The Enemy by Davide Cali, illustrated by Serge Bloch and published by Wilkins Farago, in association with Amnesty International Australia is a powerful picture book for older readers, set in a barren desert during wartime; there are two holes, each inhabited by a soldier and they are enemies. This story, with sparse text is told from the point of view of one of the soldiers where he shares his thoughts, assumptions and observations about the enemy. His only knowledge about the enemy has come from his army manual. He talks about his loneliness, isolation, his hunger, dwindling food supplies, paranoia about the enemy and how this affects his choices and actions and his staunch beliefs about the enemy, who he knows from his manual to be “…a savage beast. He knows no pity…The war is his fault”. The manual dehumanises the enemy. He sees a distinct difference between himself and the enemy and very few commonalities that they might share.
Under the cover of darkness, the soldier uses a disguise to approach the enemy and crosses paths with a “lion”. It is on this mission that the soldier comes to learn about his enemy, through photos the enemy possesses and his manual. The similarities they share are brought into sharp focus.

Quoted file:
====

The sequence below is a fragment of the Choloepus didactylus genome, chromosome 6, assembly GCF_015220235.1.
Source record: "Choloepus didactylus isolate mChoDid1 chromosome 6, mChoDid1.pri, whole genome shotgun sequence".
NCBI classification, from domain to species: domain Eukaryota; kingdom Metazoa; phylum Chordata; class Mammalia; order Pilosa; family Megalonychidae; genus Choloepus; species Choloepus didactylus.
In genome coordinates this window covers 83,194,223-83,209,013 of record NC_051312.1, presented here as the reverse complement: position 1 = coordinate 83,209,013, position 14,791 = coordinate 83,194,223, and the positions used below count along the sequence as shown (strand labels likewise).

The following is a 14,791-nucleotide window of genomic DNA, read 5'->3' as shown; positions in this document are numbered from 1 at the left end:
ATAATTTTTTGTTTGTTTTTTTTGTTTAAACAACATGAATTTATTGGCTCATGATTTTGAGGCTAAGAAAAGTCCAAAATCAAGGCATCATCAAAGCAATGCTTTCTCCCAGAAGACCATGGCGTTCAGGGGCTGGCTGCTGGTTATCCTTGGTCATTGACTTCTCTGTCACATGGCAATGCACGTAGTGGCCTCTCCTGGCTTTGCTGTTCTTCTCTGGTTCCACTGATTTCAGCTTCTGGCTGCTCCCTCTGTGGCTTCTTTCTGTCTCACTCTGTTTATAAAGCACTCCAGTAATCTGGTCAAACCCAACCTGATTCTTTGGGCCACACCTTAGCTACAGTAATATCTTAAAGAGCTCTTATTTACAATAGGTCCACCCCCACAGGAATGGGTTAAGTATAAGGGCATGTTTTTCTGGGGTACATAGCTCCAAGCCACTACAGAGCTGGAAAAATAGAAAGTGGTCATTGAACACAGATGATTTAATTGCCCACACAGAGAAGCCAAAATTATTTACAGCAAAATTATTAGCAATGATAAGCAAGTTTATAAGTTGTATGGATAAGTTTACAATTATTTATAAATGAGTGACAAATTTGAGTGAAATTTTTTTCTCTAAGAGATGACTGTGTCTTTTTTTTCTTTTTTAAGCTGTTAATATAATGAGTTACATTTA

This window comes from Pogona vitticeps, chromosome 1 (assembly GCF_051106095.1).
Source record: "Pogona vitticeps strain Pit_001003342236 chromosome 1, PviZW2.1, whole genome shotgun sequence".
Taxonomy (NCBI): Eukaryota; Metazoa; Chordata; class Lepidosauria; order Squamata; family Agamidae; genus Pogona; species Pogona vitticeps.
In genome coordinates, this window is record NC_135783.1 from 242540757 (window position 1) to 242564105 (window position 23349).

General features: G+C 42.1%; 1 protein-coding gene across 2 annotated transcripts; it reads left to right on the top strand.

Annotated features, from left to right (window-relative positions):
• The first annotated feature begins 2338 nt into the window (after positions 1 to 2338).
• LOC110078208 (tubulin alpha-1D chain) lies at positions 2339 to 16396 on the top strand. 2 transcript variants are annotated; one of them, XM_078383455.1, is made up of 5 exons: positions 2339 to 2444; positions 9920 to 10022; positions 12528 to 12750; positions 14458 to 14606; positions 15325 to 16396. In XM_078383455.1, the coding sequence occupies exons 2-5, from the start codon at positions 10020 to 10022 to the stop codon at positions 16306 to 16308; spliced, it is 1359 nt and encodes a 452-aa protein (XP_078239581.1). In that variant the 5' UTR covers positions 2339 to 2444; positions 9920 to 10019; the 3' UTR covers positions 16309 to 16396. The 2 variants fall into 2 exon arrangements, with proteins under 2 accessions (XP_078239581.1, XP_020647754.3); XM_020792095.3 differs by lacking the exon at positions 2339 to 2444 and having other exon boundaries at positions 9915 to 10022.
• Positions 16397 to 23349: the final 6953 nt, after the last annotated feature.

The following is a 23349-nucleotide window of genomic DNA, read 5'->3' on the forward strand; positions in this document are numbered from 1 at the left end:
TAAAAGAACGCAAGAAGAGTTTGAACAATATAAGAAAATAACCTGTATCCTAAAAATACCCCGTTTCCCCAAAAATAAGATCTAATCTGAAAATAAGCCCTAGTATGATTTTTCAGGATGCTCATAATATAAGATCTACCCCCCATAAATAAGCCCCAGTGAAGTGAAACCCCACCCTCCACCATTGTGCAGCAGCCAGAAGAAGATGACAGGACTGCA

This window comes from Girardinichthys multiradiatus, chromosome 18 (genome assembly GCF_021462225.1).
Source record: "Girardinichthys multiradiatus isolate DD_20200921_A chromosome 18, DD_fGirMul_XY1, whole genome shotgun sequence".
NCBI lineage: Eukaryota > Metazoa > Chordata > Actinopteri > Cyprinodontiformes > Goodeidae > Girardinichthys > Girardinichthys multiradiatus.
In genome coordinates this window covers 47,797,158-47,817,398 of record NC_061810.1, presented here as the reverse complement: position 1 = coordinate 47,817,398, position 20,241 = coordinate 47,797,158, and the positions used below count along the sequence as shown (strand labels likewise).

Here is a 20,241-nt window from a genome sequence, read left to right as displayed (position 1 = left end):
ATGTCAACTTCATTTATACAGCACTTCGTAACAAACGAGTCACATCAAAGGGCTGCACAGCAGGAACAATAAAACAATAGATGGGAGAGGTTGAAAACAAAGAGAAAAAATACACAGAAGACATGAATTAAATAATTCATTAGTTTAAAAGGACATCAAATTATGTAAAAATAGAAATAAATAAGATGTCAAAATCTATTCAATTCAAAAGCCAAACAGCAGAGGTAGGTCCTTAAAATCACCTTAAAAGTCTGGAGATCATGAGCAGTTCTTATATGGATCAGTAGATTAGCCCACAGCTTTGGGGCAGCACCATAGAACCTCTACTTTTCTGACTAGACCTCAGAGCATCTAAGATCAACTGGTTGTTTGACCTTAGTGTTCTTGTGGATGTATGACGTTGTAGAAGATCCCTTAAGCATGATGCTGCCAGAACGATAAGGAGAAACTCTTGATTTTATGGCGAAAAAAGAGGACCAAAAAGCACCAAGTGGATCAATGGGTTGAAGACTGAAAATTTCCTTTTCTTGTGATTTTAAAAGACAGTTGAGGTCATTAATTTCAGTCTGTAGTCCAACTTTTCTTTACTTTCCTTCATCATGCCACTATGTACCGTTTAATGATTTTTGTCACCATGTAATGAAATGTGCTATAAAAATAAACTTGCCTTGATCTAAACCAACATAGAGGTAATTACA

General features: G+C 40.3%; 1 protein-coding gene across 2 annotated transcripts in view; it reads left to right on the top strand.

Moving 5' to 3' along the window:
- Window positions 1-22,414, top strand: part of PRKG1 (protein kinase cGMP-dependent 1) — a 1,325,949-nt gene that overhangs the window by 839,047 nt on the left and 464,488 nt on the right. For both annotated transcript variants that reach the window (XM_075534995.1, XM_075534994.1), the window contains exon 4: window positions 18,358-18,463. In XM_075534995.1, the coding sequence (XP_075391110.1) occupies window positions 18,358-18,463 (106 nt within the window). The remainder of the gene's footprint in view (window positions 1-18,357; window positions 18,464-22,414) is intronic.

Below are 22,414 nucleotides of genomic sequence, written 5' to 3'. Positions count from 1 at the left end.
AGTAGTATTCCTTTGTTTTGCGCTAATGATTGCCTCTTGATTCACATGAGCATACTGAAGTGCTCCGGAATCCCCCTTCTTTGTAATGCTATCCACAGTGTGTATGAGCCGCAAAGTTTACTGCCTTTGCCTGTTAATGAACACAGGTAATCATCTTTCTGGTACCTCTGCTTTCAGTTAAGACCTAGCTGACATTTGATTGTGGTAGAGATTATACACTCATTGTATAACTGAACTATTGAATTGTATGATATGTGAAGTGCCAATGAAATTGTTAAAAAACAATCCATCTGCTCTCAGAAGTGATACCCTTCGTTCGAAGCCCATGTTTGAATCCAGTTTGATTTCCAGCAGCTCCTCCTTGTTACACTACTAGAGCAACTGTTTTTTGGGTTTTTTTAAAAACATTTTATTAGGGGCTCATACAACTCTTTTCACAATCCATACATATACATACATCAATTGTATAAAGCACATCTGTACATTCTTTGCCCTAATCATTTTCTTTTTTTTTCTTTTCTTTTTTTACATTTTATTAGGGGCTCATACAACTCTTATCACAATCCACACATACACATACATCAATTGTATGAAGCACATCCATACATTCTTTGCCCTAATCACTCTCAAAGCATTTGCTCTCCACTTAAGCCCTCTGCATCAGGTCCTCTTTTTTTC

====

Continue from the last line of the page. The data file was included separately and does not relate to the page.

Serge Bloch’s seemingly simple childlike illustrations are combined with photographic collage, partly created using artefacts from the Museum of the Great War in Péronne, France. The drawings add another layer to the story and depict only one of the soldiers despite the story being about two.
This book is accessible for older children and is a safe context for children to ask questions, think deeply, consider the role propaganda plays and make connections to their world (they might draw parallels to conflict in their own life, not necessarily a war). This is a story about what it means to be human and how learning another person’s story (through them – speaking and listening to them, learning about their history and past) has the potential to dismantle prejudices, biases and intolerances and give way to understanding, compassion and empathy.